They bound across the flat red earth and have survived thousands of years of harsh droughts and floods; kangaroos are magnificent creatures that have an integral place in the Australian outback. This island “down under” is the only place you can find the kangaroo in the wild, along with the other unique marsupials such as the koala, wombats, and wallabies. On one hand, Australia is proud of it’s protected mascot, and embellishes sports teams, airlines and their national emblem with it and who can forget “Skippy,” the show, which was a worldwide success. But Australia also has a dirty secret; in the dark night, out in the bush where no one can see, three to four million kangaroos are being killed every year in the biggest land-based wildlife slaughter on the planet.
How can This be Happening?!
There are over 100 million sheep and cows that populate the Australian land, with two-thirds of the country taken up by farming; much of it for grazing stock animals. These sheep and cows hold the place of priority over wildlife when it comes to accessing feed — but not because of the concern for their welfare as individual animals, but because they are commodities in the very influential animal agriculture industry. In normal conditions, Government studies show that kangaroos do not compete with stock animals for food, but in drought times they do, so the way in which Australia manages this is to kill the wildlife first — in the millions. Some are then turned into meat for humans, others into pet food, some into leather and others are left to rot.
The Government does attempt to regulate the annual killing by giving out tags to harvesters (hunters) to record how many kangaroos are being shot — but this does not take into account all the mis-shot or undersize dead kangaroos that are left behind, nor the hundreds of thousands of joeys that are bashed to death by blows to their head after being wrenched out of their dead mothers pouches. It is also very hard to keep an accurate record of what is happening to the kangaroo populations in such a vastly huge and isolated country and some scientists are concerned we are already causing irreversible damage to their ongoing survival. History has shown, even when there is data, when a price tag is put on the head of our wildlife, eventually, the total species will be put at risk; just look at the devastating situation of our marine life caused from over-fishing.
There are luckily still tens of millions of kangaroos in the wild, but with such a relentless harvest for how much longer will this be? Only 30 percent of joeys survive their first year and in drought times, kangaroo’s populations can fall by over half. As the hunters aim for the large males as they are worth more money, the gene pool of the kangaroos will inevitably become weaker and smaller as the smaller weaker males are left to breed — and this will mean the future kangaroos will become more susceptible to disease. We are risking the ongoing survival of one of the last large roaming mammals of the land. Will we only be concerned enough to stand up and say “there must be another way” when they become endangered?
The kangaroos are perceived as pests to the farmers and this is the manner in which they are presented in the Australian media and have been since settlement over two hundred years ago. This has created an emotional distance between these vulnerable intelligent animals, which then allows for the much of the Australian population to be OK with the cull to go ahead every year. It has similarities to the seal clubbing in Canada in the way in which it is socially acceptable for the Canadians (not all) but for anyone outside of the country, it is blatant to see that this is not OK; that this wildlife must be protected not slaughtered and that there will be ramifications on the populations long term. This means, like with the seal hunt in Canada, for something to be done about the dire situation with the culling of the kangaroos, the world must speak out and cannot let Australia get away with it unquestioningly.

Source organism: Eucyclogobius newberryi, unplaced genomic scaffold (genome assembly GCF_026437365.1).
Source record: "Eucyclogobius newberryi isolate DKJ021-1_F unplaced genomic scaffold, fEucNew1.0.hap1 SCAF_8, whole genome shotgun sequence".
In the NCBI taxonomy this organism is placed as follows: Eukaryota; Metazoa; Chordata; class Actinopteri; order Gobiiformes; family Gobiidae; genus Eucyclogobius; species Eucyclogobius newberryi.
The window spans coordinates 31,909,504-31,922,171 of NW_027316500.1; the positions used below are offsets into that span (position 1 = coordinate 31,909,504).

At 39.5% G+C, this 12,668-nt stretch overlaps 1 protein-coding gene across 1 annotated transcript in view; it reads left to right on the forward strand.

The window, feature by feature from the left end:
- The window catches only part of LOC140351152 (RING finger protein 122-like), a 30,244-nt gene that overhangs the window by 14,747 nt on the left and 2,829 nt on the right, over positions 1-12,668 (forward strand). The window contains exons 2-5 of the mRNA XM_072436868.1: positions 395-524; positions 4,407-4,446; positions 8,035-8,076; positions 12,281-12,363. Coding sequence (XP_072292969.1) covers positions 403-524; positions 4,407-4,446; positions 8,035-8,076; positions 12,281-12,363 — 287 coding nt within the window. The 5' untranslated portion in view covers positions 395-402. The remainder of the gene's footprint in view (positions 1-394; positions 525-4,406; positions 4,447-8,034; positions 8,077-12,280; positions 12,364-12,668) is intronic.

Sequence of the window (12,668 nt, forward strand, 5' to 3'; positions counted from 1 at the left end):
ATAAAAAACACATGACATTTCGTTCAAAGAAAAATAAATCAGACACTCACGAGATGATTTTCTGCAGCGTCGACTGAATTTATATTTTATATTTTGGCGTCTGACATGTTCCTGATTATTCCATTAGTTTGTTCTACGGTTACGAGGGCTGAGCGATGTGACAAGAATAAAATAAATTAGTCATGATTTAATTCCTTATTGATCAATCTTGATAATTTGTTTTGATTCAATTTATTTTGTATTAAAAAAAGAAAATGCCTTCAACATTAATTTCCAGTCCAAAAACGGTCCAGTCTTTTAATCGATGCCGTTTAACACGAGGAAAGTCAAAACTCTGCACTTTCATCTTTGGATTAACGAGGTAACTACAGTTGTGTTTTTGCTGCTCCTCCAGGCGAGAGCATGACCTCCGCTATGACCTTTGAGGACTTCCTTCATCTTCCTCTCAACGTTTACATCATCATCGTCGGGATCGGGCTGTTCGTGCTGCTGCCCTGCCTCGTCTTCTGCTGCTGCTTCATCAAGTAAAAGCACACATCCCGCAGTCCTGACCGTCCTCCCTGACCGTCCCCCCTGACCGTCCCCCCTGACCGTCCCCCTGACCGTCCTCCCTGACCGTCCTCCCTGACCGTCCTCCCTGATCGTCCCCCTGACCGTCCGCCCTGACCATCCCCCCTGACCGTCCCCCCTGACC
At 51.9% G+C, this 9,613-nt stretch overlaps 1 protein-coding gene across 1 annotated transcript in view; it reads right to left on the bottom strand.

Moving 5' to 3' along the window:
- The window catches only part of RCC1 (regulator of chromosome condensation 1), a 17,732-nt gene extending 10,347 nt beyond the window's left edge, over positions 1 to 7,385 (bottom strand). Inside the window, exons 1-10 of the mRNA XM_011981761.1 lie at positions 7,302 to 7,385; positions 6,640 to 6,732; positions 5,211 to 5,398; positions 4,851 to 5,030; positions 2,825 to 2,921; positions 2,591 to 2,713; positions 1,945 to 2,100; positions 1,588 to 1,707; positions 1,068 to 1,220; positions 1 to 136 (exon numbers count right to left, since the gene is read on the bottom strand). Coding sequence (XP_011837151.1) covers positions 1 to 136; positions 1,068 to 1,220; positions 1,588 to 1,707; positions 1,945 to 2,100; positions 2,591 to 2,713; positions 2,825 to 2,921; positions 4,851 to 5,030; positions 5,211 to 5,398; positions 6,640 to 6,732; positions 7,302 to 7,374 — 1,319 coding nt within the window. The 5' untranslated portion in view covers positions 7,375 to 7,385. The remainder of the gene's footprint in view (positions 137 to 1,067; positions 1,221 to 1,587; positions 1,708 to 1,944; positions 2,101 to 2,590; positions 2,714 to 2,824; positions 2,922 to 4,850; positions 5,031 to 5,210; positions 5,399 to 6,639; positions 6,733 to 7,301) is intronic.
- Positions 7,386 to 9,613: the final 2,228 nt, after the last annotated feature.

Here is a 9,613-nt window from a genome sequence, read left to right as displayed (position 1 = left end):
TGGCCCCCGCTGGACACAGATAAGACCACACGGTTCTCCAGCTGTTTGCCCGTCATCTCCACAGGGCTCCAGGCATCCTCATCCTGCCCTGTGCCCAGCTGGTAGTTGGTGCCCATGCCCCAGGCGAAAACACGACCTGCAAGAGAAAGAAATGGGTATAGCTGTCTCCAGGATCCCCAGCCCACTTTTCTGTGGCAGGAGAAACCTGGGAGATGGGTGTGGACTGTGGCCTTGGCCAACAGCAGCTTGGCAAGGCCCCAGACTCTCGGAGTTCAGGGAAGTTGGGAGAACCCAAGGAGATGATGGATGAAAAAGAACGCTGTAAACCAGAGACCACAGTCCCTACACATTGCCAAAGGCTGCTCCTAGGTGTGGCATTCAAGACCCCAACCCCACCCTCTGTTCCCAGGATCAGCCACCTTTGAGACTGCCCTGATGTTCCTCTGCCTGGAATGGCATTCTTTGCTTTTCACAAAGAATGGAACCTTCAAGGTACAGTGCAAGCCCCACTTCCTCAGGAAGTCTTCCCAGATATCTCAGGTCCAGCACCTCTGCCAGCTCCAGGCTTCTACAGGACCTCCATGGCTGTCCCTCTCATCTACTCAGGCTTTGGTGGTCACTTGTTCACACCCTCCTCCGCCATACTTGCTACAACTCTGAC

What Can We Do?
Kangaroo meat and leather is sold around the world — just last year Gucci released a range using kangaroo leather. Do your part and avoid buying kangaroo products and get vocal. The UK residents made such an outcry about the industry, most supermarkets pulled kangaroo meat from their shelves. Russia stopped their import in 2009 due to high levels of E. coli and salmonella found in the meat and California reinstated its ban last year around controversial circumstances.
“Californians want nothing to do with Australia’s massive commercial slaughter of millions of these wonderful creatures every year,” said Wayne Pacelle, chief executive of the Humane Society of the United States. Let’s spread this ban. Australia has the worst extinction rate on the planet in their short time since settlement — and it has often been with animals once perceived as “over abundant.” Are we going to sit back and let this happen to the kangaroo too?
This is hardly the first time livestock expansion has been at the center of a specie’s decline. In the U.S., the same is being done to native wild horses in addition to wolves. In parts of South America, the jaguar is being targeted by cattle interests. There is a global trend pitting wildlife against domestic livestock – to no fault of the animals themselves, but rather economic interests. While this reality is frustrating to learn, we are hardly powerless in the matter. We can all help protect the future for wildlife and conserve their rightful habitat with our food choices. By choosing to eat more plant-based foods, you can help lower the demand for meat and lessen the need for cattle farmers to expand in wild lands. To learn more about how you can help save wildlife with your next meal, join One Green Planet’s #EatForThePlanet campaign.
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